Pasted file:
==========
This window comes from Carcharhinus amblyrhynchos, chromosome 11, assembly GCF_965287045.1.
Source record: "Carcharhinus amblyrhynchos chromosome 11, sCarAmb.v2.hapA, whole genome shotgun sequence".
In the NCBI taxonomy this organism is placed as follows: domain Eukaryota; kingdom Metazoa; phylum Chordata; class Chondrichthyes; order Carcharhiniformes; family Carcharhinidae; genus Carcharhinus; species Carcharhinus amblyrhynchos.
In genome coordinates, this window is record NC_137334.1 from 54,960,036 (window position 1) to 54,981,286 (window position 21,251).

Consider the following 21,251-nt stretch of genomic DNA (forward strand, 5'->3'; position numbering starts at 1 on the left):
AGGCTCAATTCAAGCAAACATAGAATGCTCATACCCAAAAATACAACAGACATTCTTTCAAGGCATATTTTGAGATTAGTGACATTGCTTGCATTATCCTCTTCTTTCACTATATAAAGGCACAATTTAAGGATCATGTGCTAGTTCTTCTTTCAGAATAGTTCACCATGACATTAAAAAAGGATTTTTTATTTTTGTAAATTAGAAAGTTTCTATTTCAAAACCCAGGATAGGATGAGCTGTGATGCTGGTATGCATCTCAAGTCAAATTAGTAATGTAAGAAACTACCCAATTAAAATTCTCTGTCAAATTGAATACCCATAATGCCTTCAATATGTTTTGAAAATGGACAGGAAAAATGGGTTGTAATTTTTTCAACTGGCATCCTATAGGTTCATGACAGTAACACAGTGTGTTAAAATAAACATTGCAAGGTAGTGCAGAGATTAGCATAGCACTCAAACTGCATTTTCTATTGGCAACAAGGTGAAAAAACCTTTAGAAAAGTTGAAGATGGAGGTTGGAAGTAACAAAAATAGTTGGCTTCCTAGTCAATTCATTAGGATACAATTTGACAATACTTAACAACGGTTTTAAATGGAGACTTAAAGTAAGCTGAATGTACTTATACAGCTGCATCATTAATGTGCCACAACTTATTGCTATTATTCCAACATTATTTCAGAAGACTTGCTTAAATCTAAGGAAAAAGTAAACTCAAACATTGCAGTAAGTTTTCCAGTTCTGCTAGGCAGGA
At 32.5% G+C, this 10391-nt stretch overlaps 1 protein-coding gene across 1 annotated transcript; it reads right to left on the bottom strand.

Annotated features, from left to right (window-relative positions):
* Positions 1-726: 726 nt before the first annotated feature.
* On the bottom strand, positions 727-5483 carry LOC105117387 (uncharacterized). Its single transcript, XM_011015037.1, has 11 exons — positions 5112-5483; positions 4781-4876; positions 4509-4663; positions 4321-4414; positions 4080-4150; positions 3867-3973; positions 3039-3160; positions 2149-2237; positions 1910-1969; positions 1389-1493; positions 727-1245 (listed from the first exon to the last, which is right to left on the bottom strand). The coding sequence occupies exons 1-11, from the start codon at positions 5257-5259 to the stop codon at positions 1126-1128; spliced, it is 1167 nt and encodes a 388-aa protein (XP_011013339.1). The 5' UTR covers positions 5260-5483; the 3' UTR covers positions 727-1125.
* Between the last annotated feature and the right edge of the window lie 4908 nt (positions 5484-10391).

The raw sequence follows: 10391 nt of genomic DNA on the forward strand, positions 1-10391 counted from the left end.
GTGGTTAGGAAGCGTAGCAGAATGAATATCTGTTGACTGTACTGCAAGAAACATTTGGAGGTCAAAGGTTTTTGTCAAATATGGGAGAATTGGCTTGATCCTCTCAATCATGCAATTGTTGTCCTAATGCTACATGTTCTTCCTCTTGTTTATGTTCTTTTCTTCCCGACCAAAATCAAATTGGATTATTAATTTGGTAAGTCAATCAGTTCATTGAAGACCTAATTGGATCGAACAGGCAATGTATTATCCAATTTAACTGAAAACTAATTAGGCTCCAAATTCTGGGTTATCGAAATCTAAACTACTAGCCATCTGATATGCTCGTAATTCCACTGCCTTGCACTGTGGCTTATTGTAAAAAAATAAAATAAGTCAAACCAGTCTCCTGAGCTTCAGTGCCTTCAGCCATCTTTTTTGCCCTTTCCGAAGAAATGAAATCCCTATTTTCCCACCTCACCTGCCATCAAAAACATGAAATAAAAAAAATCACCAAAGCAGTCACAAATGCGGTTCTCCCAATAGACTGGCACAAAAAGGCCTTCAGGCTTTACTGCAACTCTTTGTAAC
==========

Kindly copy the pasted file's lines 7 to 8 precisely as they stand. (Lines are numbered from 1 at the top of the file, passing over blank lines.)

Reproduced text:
At 32.5% G+C, this 10391-nt stretch overlaps 1 protein-coding gene across 1 annotated transcript; it reads right to left on the bottom strand.

Annotated features, from left to right (window-relative positions):